My first NodeJS app, created to solve a problem I was having collecting data from services that have complex or limited API functionality for reporting but have great webhook supports. HookStack receives webhooks, saves them to a database and organises them by the system that sent them. These can then be retrieved in bundles for each system they originated from.

To solve this problem, I needed to host a service. This is where my solution started its life. With no preferred language, my requirements were focused on how and where I could easily and cheaply host my app. Primarily for myself. I looked at many different hosting options, including the following:

  • Virtual Private Server (VPS) – Historically, this has been the go-to solution for running applications but has been less popular over the last decade while new solutions become more prevalent. My thoughts on the biggest issues with a VPS are the complexity and necessary maintenance to keep a VPS both secure and updated.
    Additionally a VPS is rented and new solutions are billed on usage, and not a flat fee whether used or not.
    VPS can start from as little as £4 and while a larger solution (e.g. eCommerce website) can still justify the overhead of a VPS, many new solutions can be made to run better and dynamically scale for users globally.
  • Docker – I already had experience with managing docker containers locally, and while this seems like good solution, there are some overlaps with VPS in terms of managing a Docker host or the dependencies necessary to run a service inside a Docker Containers. The cost of running a containers or a host with many providers can be higher than a VPS and while the management overhead is decreased, the cost made this not suitable for my solution. Additionally, I didn’t want to host an internal app that would require forwarding ports or maintaining a service uptime.
  • Cloudflare Workers – a modern solution to deploy serverless code effortlessly across Cloudflare’s internet backbone, while also being scalable.
  • Deta Space (previously Deta.sh) – While considering and comparing free solutions to host an app or service, I discovered Deta. A platform for developers to create apps (called Micros), small ‘machines’ that run code originally only in Python or NodeJS. Each Deta Space app is a sandboxed Linux VM with 512MB of RAM with a execution timeout of 20s, which sounded fine for my desired solution.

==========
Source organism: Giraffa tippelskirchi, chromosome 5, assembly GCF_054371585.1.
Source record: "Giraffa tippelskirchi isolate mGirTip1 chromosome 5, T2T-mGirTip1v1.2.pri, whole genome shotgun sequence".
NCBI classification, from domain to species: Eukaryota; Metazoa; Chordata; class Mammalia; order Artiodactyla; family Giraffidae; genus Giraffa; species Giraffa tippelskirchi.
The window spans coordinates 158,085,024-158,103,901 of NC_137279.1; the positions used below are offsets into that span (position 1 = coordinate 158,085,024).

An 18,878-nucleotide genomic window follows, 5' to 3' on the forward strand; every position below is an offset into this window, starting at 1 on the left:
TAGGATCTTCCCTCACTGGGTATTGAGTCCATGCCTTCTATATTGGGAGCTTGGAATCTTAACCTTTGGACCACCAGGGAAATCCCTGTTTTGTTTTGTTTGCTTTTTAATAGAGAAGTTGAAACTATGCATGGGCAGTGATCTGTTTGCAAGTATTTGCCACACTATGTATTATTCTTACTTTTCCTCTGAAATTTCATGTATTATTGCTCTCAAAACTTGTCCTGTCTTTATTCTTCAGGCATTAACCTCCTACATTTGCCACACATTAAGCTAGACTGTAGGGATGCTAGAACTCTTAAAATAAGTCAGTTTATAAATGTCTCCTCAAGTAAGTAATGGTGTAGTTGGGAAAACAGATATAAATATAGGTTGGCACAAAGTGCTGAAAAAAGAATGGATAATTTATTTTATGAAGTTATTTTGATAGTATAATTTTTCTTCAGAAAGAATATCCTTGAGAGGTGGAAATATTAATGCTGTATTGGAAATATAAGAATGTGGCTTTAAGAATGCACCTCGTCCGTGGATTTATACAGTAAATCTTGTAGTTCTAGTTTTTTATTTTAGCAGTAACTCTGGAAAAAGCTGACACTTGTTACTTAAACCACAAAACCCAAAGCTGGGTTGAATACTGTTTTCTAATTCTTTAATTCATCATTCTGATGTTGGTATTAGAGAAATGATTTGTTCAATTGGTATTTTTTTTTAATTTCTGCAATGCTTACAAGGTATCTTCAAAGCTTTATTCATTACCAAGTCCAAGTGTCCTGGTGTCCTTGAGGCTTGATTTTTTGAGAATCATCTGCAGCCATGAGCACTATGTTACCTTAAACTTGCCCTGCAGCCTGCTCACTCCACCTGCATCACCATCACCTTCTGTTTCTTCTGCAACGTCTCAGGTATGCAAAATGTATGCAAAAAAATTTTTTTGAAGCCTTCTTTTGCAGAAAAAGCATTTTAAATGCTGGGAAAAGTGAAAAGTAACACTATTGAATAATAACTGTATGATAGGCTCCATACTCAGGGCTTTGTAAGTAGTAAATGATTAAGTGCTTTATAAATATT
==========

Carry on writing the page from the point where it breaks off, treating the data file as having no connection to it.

Deta Space

My requirements were very small and given my previous experience with HTML, CSS, JS and NodeJS, this seemed like a logical next step to expand my development knowledge. I initially started creating a local NodeJS app and then used Deta’s CLI to push my app to their hosting, all for free, with no agents, firewall ports or static IPs.

Originally, Deta was billed as a place for developers to create single ‘VMs’ called Micros, and allowing Deta to manage hosting, scaling and authentication. There were also plans to allow billing in the future, which would mean other users could install an app, and pay Deta and the developers for usage. This was not something I was interested in and was not available at the time.

My original work created the app ‘PPHook‘ – P(ush)P(ull)(Web)Hook which was used for over a year. As Deta then developed into Deta Space, they expanded their solution to include a marketplace and allowing 5 ‘VMs’ or Micros per Deta Space solution.

This allowed additional limited functionality, including an incorporated help page (running as a Micro), in addition to the original service (running as a Micro).

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